When my youngest, Owen, was a newborn, he had these beautiful blue eyes that would swing back and forth like pendulums. He never opened his eyes outside, and soon I realized he didn’t seem to “see” us.
We found out at only 2 months old that he had a lifelong condition called Albinism, which affected his hair, skin, and eyes. Those early months were long and difficult for me; his vision was so poor that he didn’t recognize my face until he was 5 months old. When Owen was about 6 months old, we saw a wonderful doctor at UCSD that changed our lives and prescribed him his first pair of glasses.
When we found out about Owen’s albinism, we were devastated. No one wants to hear that their child is blind and will hate sunlight for the rest of his life. It was really hard looking into his eyes and realizing he can’t even see me yet. That first year was rough on me, both emotionally and physically. I never felt like I was ever going to get the hang of juggling two pairs of glasses (prescription glasses and sunglasses), a hat, and sunscreen. But as his vision slowly improved over the first year of his life, my spirits lifted and it became our new normal. Now I can’t picture Owen any other way but with cute round frames on his face!
A couple years later, when our older son Jack was about 5 years old, he failed his vision and hearing test in the nurse’s office at school. It was a total surprise when he came home with a note saying he probably needed glasses too!
When we found out about Jack needing glasses, we were obviously completely surprised. He was an early reader — reading before his 5th birthday — and hadn’t hinted at all that he had a difficult time seeing things. But the news settled in quickly; since his little brother has always worn glasses, this was a familiar part of life for us. Now it’s second-nature to us and them, and I love how much they’ve bonded just over wearing glasses together.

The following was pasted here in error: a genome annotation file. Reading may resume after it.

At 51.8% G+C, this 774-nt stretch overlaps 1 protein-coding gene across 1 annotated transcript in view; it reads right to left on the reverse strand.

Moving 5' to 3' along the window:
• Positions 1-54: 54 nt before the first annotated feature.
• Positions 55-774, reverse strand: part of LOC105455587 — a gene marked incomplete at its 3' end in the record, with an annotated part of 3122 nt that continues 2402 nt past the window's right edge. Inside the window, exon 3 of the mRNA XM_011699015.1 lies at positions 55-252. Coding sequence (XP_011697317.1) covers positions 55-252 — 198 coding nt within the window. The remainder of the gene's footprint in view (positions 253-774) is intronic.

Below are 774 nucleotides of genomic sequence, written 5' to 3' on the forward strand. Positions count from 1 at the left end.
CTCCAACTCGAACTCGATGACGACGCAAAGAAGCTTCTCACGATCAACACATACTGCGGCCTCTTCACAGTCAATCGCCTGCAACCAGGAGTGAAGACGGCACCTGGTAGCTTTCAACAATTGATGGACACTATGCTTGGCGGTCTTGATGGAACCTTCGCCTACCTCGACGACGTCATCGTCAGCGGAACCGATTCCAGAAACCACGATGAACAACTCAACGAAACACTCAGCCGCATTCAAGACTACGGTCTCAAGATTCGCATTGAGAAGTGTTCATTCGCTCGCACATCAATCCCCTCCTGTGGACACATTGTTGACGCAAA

“I never thought both my boys would be in glasses, in two completely different, unrelated reasons for wearing them. This definitely took some time to get used to.”
Owen has been wearing glasses for as long as he can remember. It was a little bit of an adjustment to go from his flexible baby frames to hard acetate, but within a day or two he figured out they were easier to put on by himself and loved the newfound freedom. When Jack found out he needed glasses, I think there was a part of him that was actually really excited to be like his little brother; he saw it as a privilege to get to wear glasses! When we were getting out of the car before Jack’s first eye exam, he whispered to me, “I want glasses. But ones that look more grown-up than Owen’s, without a strap on the back.” He embraced them from day one and loves all the compliments he gets.
It sounds silly, but honestly I think there’s a little bit of a grieving process you have to go through when you realize your child’s face will never look the same again. The most important thing I’ve learned (and like to tell everyone who compliments the boys’ frames) is to appreciate how EASY it is to buy and fit JPE glasses. We spent three years going to different optical shops and purchasing over a dozen frames for Owen, and it was frustrating every time. When he broke a pair of glasses or grew out of them, I’d cry because the process of getting new ones was so stressful and expensive. Both boys are now rocking JPE frames, and we’ve never looked back — they’re better looking, sturdier, and more scratch-resistant than any other lenses we’ve had. And best of all, you can adjust them yourself anytime you want, keeping me out of the dreaded optical shop.